Wall Street bankers perceive New York’s $9 billion budget deficit as an opportunity to propose financing deals that may worsen the state’s long-term fiscal condition, Lieutenant Governor Richard Ravitch said.
“They are up here peddling the same cockamamie borrowing schemes that helped get us in trouble,” Ravitch said today at a conference sponsored by the Rockefeller Institute of Government in Albany, the state capital.
About $9.8 billion of the $60.4 billion in state-backed debt is from bonds sold to finance previous years’ deficits, according to a report in March by Comptroller Thomas DiNapoli. New York is the second-largest state borrower after California, and its debt per person of $2,925 is three times the national average and second only to New Jersey among the 10 largest states by population, according to the report.
Ideas proposed by bankers include the sale and leaseback of the Empire Plaza, a group of state office buildings across the street from the Capitol, and borrowing backed by revenue from the state-owned lottery and parking garages, Ravitch said. A refinancing of tobacco bonds, which some lawmakers endorsed last year as a way raise more than $500 million, is another proposal, he said.
“The state has a lot of ways of borrowing money, and Wall Street is eager to facilitate that,” Ravitch said.
End of Term
Ravitch, 77, whose term ends Dec. 31, is a former chairman of the Metropolitan Transportation Authority. He helped arrange compromises by bankers, unions and government officials during New York City’s financial crisis in the mid-1970s.
In March, Ravitch proposed allowing New York to sell as much as $6 billion of bonds over three years to close its budget gap if those sales were accompanied by the creation of a financial oversight board and other changes to balance spending and revenue. That plan was opposed by Governor David Paterson and Governor-elect Andrew Cuomo, both Democrats.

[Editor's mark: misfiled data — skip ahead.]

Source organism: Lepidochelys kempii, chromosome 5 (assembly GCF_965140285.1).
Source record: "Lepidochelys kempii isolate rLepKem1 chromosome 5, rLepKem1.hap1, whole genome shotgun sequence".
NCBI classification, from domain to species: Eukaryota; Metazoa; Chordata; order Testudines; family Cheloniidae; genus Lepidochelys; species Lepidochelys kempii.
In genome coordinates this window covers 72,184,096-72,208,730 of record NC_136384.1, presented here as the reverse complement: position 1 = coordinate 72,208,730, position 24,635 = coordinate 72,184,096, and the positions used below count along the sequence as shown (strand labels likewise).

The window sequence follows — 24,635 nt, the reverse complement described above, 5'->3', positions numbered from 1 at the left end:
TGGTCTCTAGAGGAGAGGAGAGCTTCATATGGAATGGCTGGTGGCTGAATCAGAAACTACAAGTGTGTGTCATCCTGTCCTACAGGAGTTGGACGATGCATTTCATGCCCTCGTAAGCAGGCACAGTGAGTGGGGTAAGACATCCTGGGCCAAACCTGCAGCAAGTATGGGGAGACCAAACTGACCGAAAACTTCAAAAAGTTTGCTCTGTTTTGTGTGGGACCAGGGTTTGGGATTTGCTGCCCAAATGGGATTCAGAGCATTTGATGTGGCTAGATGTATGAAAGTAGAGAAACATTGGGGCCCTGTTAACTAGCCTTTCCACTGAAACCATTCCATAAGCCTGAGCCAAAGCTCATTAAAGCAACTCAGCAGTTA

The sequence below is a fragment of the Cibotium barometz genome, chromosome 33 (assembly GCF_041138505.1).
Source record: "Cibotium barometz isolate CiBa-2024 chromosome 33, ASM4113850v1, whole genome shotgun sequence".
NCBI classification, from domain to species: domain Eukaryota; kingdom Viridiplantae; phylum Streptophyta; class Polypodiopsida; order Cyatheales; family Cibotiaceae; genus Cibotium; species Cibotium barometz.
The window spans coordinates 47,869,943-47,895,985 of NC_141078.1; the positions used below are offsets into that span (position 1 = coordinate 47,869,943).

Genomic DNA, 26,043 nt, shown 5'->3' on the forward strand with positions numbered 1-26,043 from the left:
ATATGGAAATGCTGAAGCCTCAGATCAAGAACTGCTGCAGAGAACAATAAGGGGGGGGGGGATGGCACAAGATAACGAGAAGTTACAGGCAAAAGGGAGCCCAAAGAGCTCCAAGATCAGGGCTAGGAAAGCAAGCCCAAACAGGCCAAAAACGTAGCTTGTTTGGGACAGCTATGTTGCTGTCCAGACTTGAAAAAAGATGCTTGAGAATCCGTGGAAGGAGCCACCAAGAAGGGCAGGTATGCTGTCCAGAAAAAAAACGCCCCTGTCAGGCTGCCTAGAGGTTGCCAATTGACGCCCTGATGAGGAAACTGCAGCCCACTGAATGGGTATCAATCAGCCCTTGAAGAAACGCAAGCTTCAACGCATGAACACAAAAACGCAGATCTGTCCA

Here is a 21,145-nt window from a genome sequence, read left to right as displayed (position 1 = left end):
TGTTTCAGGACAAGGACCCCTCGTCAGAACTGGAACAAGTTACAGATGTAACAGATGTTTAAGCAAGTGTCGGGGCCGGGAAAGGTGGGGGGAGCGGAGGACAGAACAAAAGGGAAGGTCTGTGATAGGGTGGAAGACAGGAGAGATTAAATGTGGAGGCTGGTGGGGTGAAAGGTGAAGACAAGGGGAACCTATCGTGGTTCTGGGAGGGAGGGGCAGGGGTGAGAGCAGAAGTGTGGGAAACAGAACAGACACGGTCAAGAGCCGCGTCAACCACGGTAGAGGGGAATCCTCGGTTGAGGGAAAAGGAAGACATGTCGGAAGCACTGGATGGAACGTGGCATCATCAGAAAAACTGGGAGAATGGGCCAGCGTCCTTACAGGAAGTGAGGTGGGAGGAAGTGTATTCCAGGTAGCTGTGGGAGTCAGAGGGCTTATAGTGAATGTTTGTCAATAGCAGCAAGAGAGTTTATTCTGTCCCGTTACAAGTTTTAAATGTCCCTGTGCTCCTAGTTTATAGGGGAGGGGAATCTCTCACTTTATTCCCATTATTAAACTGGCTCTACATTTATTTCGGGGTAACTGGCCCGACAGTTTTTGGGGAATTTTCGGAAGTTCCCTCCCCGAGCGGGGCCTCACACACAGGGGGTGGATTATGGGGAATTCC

Ravitch said New York and other states need to devote more effort to solving the fundamental imbalance between spending plans for services and pensions and available resources. Too often, he said, they behave as if “the only thing that matters is that you have enough cash to avert catastrophe.”
The problem with borrowing to raise that cash is “you are building up liabilities in the future and making it more painful when the process ultimately comes to an end,” Ravitch said.
Moving Money Around
While bankers have a useful role in the economy, too often their ideas are merely moving money around and not financing job-producing activities, he said.
New York’s general-obligation bonds, backed by its full faith and credit, are rated Aa2 by Moody’s Investors Service and AA by Standard & Poor’s and Fitch Ratings, all third highest.
Bonds backed by personal income-tax revenue have the top AAA grade from S&P and AA from Fitch. Debt backed by contracts that require annual appropriations are rated AA-, or one grade lower than the general-obligation debt, by S&P and Fitch.
While New York has many ways to raise cash, Ravitch said he was concerned enough about the safety of state debt that he personally would buy only bonds backed by revenues such as the personal income tax, and avoid those backed by annual appropriations.